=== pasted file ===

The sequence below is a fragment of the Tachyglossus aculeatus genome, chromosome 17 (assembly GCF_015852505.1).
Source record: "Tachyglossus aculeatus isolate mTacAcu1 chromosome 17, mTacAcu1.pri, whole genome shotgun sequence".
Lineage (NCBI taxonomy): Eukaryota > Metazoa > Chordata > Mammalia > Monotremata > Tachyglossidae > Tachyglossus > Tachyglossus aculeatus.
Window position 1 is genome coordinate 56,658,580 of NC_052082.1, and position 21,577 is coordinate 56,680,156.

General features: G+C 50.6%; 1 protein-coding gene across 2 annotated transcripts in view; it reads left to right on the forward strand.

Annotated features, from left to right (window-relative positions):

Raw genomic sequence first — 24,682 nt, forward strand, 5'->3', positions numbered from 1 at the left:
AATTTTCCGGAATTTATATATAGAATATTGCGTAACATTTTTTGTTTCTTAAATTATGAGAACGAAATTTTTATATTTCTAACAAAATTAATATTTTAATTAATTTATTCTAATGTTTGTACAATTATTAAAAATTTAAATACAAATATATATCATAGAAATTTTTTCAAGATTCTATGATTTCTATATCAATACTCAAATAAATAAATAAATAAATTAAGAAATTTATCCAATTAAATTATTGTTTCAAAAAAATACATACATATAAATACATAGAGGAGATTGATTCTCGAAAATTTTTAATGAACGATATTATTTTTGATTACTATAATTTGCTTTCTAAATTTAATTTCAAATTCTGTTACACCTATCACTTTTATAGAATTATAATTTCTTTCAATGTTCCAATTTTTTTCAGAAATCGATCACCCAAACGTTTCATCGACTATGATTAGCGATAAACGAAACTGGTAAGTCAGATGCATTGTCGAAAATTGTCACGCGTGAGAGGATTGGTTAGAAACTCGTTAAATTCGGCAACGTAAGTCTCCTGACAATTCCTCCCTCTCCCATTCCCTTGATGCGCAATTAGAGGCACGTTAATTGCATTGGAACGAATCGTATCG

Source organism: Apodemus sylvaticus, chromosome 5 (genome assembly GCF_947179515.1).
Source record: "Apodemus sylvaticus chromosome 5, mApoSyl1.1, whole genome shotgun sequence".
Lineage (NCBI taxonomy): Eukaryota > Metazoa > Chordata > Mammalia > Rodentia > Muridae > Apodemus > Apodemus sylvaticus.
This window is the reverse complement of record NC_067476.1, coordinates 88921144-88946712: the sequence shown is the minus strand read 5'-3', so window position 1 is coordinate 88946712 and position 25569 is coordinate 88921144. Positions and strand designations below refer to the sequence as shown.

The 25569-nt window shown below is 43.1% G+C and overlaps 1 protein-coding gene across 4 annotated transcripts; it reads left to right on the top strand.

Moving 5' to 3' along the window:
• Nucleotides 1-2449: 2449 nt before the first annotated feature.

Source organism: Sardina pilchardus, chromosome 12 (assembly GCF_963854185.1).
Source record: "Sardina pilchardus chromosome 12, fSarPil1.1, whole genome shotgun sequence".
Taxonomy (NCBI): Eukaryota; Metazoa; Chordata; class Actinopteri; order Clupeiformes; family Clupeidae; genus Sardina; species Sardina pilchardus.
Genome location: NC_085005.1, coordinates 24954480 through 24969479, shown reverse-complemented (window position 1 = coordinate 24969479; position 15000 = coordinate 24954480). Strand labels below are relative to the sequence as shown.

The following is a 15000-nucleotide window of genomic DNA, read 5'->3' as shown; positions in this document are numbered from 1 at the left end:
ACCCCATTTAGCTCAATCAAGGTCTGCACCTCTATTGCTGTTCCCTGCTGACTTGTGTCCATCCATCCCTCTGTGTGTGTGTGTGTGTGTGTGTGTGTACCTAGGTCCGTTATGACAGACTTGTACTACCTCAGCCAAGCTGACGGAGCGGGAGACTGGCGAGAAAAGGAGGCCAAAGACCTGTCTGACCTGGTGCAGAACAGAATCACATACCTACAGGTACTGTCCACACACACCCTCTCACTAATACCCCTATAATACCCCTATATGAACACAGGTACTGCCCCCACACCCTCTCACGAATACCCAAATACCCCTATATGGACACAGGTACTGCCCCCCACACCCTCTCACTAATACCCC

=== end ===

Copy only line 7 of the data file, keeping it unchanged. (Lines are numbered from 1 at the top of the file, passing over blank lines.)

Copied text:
Raw genomic sequence first — 24,682 nt, forward strand, 5'->3', positions numbered from 1 at the left: